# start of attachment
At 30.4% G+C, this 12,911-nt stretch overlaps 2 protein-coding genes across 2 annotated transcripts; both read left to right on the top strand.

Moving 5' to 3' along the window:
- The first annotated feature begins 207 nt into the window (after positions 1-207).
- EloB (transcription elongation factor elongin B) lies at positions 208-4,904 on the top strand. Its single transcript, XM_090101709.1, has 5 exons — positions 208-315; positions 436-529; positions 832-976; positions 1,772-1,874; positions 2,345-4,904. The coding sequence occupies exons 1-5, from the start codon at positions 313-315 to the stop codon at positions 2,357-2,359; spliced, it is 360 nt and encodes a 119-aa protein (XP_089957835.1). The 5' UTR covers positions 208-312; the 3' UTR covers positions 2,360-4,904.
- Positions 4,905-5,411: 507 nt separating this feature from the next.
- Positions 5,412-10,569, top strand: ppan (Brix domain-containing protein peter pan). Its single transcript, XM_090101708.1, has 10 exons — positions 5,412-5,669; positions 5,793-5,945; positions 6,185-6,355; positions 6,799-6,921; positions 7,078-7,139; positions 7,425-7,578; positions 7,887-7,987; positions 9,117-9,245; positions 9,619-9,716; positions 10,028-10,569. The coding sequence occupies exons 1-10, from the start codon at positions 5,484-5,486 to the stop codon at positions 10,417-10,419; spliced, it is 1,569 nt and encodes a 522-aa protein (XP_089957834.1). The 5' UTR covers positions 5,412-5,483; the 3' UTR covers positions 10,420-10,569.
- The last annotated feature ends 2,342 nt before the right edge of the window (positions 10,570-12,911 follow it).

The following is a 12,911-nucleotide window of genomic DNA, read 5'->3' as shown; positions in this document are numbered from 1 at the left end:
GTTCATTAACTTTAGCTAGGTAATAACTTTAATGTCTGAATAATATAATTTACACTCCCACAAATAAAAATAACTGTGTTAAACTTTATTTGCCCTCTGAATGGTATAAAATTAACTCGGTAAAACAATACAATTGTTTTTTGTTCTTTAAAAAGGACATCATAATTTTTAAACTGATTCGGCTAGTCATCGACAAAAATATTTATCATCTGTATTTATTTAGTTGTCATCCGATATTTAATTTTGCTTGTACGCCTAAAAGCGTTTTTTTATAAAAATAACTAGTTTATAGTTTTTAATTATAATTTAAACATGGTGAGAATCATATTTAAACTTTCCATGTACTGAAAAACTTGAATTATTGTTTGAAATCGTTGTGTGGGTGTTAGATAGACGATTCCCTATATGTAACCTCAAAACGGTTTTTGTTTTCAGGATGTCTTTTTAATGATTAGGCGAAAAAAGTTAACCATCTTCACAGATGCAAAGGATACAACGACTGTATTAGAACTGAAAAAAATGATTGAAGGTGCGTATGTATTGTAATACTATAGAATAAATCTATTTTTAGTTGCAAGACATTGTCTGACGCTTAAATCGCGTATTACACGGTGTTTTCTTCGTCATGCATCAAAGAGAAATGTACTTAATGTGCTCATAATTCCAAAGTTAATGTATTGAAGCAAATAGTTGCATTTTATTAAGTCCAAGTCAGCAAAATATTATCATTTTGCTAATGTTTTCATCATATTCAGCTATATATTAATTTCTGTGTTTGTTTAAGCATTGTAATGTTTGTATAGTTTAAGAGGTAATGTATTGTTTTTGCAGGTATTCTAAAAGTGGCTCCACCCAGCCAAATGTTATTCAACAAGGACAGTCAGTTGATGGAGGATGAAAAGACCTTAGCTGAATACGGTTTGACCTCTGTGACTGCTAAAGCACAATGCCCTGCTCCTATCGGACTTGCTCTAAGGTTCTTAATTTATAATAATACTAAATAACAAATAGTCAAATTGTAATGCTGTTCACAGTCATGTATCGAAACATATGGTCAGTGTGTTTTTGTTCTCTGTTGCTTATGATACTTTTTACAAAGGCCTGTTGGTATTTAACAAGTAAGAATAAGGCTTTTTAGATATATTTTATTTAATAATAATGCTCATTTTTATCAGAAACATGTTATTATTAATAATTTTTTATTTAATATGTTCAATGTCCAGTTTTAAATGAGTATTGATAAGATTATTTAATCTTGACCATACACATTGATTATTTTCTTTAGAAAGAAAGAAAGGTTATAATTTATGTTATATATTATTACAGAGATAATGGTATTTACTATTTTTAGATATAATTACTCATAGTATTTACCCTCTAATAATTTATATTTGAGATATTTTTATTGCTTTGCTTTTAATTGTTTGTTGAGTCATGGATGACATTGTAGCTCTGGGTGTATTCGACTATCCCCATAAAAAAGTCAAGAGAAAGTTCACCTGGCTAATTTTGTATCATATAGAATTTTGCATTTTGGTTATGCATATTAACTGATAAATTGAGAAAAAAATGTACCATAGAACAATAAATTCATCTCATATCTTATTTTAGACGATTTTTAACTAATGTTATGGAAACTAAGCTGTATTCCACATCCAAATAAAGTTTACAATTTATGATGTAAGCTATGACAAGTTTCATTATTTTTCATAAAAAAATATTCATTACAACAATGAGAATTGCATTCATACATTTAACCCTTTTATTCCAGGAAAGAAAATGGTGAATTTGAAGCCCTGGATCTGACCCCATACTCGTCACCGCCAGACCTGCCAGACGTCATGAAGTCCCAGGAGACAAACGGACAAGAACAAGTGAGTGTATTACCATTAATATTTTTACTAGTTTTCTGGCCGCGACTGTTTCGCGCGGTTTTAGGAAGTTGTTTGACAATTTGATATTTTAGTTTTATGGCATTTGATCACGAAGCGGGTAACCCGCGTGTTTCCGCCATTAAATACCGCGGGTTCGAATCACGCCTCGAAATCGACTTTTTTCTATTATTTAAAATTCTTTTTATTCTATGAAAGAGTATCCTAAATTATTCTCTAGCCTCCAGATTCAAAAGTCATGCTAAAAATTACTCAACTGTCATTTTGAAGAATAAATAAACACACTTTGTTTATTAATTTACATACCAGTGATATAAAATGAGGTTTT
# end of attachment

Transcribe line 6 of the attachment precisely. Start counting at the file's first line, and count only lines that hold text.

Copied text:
- Positions 5,412-10,569, top strand: ppan (Brix domain-containing protein peter pan). Its single transcript, XM_090101708.1, has 10 exons — positions 5,412-5,669; positions 5,793-5,945; positions 6,185-6,355; positions 6,799-6,921; positions 7,078-7,139; positions 7,425-7,578; positions 7,887-7,987; positions 9,117-9,245; positions 9,619-9,716; positions 10,028-10,569. The coding sequence occupies exons 1-10, from the start codon at positions 5,484-5,486 to the stop codon at positions 10,417-10,419; spliced, it is 1,569 nt and encodes a 522-aa protein (XP_089957834.1). The 5' UTR covers positions 5,412-5,483; the 3' UTR covers positions 10,420-10,569.